There could be a light at the end of the tunnel, at least that's how Jonathan Kraft is viewing things.
Speaking at the recently completed MIT Sloan Sports Analytics Conference, the Patriots president expressed optimism for his team hosting capacity crowds this season at Gillette Stadium.
"Once vaccines have been available in a community for a long enough period of time where anyone who's wanted one could've gotten it and reached two weeks past their second shot, just to take the outlying point, then I don't know why you shouldn't be at full capacity," Kraft said over the weekend. "It's sort of intellectually dishonest to say we're going to be at a quarter percent of capacity even though theoretically you have herd immunity in the local population. At some point, you have to get back to living your lives."
As was the case a year ago when the NFL benefitted most from the timing of the pandemic, Kraft explained how time remains on the league's side. While the MLB, NBA and NHL are still hosting fans at less about 12 percent capacity, the NFL doesn't kick off until September, at which time most if not all fans will have had the opportunity to be vaccinated.
"As President Biden said, April 19, [the vaccine's] available to everybody in America," Kraft said. "Clearly, there's a backlog so let's say anybody who really wants it will have it by June 1 or June 15 — we're still months out from the start of the NFL season."
Last month, Patriots owner Robert Kraft expressed similar sentiments, as did NFL Commissioner Roger Goodell at the owner's meetings.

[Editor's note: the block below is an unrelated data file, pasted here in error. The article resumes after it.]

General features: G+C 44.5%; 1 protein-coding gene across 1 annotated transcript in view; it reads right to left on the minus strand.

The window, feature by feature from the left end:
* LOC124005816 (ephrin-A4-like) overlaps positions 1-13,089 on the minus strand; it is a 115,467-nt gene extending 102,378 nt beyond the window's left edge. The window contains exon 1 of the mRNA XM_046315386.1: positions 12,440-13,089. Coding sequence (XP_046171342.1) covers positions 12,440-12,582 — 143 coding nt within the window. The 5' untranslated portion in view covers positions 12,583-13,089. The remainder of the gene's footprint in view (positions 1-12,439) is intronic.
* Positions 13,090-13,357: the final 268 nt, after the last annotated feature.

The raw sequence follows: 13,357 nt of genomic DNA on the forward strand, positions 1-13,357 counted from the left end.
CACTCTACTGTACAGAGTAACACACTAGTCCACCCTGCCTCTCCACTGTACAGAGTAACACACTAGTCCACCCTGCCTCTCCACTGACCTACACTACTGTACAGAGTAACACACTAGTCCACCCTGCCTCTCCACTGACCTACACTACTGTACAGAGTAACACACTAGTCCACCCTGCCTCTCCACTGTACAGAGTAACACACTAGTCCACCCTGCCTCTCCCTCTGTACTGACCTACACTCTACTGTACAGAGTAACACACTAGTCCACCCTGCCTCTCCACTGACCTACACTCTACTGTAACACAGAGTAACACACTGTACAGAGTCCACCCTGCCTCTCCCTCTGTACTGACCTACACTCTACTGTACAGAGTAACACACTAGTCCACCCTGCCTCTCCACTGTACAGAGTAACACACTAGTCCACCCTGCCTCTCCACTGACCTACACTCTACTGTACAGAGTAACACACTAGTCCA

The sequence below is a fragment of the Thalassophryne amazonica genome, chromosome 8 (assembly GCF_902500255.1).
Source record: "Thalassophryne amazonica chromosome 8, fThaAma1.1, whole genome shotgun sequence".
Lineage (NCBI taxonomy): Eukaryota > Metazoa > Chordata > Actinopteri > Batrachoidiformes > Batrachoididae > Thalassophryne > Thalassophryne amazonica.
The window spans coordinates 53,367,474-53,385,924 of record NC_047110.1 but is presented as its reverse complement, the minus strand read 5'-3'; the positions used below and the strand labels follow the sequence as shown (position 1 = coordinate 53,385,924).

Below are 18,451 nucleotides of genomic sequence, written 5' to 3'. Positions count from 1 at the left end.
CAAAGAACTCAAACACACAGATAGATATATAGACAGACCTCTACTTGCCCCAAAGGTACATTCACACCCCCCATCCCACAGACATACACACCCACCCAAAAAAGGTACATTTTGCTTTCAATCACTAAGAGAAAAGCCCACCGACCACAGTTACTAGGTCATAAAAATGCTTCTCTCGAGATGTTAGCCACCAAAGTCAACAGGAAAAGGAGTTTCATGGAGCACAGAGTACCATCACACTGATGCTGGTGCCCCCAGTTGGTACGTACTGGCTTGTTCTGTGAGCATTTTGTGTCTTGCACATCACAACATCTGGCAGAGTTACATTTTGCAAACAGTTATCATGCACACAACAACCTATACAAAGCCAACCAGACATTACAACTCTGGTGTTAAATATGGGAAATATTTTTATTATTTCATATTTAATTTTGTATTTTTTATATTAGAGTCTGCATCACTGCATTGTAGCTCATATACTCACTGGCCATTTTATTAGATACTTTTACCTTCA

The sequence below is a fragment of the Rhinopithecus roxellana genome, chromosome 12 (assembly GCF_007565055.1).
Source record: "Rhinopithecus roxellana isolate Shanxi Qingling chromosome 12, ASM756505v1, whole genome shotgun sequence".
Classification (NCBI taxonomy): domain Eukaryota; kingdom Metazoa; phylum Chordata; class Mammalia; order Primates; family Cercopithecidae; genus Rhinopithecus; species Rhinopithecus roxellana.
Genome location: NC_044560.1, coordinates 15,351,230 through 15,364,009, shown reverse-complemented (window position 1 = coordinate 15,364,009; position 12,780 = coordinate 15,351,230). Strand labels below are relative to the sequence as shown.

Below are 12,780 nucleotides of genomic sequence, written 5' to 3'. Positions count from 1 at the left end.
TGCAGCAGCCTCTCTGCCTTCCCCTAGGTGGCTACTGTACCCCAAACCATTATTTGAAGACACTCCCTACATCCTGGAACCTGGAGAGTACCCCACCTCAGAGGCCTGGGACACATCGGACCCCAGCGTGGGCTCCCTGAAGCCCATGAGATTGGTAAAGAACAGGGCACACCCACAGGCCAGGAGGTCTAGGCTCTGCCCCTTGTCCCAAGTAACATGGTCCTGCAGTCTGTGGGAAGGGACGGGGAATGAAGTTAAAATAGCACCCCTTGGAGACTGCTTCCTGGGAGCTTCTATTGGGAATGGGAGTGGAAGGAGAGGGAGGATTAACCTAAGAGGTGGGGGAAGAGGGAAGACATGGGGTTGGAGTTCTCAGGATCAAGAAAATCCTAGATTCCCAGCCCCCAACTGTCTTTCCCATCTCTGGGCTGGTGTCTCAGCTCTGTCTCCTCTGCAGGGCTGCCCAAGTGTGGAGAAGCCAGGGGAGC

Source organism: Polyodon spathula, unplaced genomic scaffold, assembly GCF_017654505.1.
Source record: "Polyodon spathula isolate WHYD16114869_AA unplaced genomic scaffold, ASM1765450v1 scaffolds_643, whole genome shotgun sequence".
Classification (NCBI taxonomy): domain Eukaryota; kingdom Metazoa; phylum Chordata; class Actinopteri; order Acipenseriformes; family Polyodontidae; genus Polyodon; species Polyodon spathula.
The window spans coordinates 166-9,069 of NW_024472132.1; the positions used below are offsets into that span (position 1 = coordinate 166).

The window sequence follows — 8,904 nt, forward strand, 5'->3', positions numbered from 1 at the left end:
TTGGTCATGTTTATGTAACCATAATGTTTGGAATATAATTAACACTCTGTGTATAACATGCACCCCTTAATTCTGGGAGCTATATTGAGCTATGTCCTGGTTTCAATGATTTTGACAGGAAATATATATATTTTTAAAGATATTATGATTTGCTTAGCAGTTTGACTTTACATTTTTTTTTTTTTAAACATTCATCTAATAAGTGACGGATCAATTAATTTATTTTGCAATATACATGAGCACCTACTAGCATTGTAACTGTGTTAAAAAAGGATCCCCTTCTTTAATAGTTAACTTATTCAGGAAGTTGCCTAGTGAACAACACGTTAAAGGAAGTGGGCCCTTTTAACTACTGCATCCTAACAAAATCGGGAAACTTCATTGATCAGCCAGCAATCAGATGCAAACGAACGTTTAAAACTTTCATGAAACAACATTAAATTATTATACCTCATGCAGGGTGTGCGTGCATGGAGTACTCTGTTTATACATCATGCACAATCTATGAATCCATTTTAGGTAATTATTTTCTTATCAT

"I truly hope that we have our herd immunity so we have a full stadium and get back to normal," Goodell said.
Practices virtually upon us
There's a good news/bad news situation ongoing with regard to offseason programs in 2021. The league announced that OTAs can officially get underway April 19, but the NFLPA is still imploring its members to sit them out.
It will be interesting to see how things unfold in the coming weeks and months. The only element of the offseason that is mandatory for players in the mini-camps that typically take place in early June. Those three-day gatherings are typically the end of the offseason program for most teams, and they lead into a six-week down period ahead of training camp.
Multiple reports indicated NFLPA president JC Tretter is pushing the players to sit out OTAs due to the ongoing COVID-19 pandemic. Tretter and many other players applauded the changes to the offseason a year ago when no on-field work was done ahead of training camp, and he's expressed his desire for permanent change in that area.
But before any official changes are made, the pandemic remains part of any decision-making process. The vast majority of players do not have workout bonuses and therefore have no financial incentive to do anything they are not comfortable with.
Of course there's always been an unwritten assumption that although most of these workouts are voluntary many players don't have the liberty of skipping them as they are fighting for jobs in one of the most competitive environments in sports.